What does one say about a woman who transcends regional barriers, overcomes colonial hangups, challenges dominant nationalist ethos, skews gender imbalances to her favour, prominently uses her privileges to empower the oppressed, and becomes a rebel with a cause; without a pause?
To say Sailabala Das was a maverick would be simplistic. Masquerading as a perennial iconoclast, she was a devoted freedom fighter against colonialism, and a thoughtful dissenter against domestic patriarchy – the two major strands of oppressive legacies engulfing India prior to being declared a sovereign republic.
Sailabala was born a Bengali, but following an untimely demise of her parents, she was adopted by the founding father of modern state of Orissa, Madhusudan Das. Considering the prevailing politico-cultural tensions between Orissa and Bengal, her state of being was never easy. Given the conformist values demanded of women all across the country, her western education and mannerisms were not perceived as politically correct either. Moreover, being the daughter of the greatest of Oriya nationalists came with socially unsettling demands.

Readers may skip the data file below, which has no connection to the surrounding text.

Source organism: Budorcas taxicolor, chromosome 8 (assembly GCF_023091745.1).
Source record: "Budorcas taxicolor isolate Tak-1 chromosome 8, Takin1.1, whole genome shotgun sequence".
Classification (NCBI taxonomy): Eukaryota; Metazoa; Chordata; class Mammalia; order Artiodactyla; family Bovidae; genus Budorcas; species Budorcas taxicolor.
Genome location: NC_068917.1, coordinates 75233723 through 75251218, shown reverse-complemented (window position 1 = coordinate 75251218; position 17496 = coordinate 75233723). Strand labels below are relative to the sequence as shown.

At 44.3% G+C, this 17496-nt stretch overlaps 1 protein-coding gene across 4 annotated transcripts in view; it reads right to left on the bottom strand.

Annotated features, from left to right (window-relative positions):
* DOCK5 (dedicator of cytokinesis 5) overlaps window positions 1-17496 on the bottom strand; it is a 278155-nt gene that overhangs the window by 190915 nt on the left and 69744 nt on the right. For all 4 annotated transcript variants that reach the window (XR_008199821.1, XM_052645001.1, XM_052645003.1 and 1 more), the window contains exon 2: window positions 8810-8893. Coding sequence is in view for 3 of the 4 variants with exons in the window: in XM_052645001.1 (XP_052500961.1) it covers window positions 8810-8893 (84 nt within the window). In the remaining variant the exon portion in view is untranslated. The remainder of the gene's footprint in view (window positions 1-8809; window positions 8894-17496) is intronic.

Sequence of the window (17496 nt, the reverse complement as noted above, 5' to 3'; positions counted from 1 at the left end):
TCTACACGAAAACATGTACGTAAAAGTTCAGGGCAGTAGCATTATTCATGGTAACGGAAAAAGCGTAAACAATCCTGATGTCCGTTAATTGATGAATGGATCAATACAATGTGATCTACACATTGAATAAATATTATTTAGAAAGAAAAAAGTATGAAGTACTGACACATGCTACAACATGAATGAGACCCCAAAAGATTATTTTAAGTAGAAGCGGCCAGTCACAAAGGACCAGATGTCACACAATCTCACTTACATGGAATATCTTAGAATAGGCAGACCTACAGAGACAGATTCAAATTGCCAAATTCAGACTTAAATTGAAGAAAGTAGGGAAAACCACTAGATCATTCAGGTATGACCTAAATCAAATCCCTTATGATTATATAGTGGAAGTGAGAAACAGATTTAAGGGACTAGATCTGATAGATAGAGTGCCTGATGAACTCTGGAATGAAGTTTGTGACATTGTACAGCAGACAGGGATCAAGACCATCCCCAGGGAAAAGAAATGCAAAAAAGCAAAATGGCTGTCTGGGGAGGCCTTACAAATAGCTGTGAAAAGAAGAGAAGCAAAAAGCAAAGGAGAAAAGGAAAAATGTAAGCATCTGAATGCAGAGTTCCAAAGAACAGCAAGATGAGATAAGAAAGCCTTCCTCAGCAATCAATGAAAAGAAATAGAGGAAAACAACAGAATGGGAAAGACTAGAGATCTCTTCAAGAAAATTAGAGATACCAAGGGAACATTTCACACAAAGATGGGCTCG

Then again, she was never alien to going against the current. Sailabala emulated her father at every step of her life, and learned to question the status quo without fear or favour. Mr Das, a born Hindu, clearly disgusted with the inherently oppressive caste system, had converted to Christianity, a purely unpopular move during the most important phase of freedom struggle in India. M S Das was himself a bundle of profoundly beautiful contradictions: rooted in English education, he was a literary giant in Oriya language; a progressive lawyer for the masses while being a legislator for British India; a radical male feminist; a Gandhian who wore a coat with lapels; an industrialist who practised manual labour.
Sailabala drew her source of moral courage from Madhubabu, and was never wary of instantly acknowledging her privileges of being raised within an unorthodox setup that challenged canonical religious orders. At Bethune School, Calcutta, when the principal asked her not to mingle with non-Christian girls, her curt retort was “There were things I could learn from them.” During the days of examinations, when students were offering ten rupees as religious prayer offering, she famously said, “I am willing to give even Rs 20 towards feeding of poor girls, but not even one to make one pass my examination through the prayer of another.”
At a time when women were not allowed higher education, she found herself absorbed amidst socio-political debates in the library of Mr Das, which was the breeding ground for intellectuals of that era. In a documented conflict with the District Magistrate and District Judge – both European racist men – she insisted that not only herself, but even her ayahs were to board the same coach as the white men. When she was taunted to be a “native”, she refused to be insulted. “I am a native woman and I am proud of it,” she said.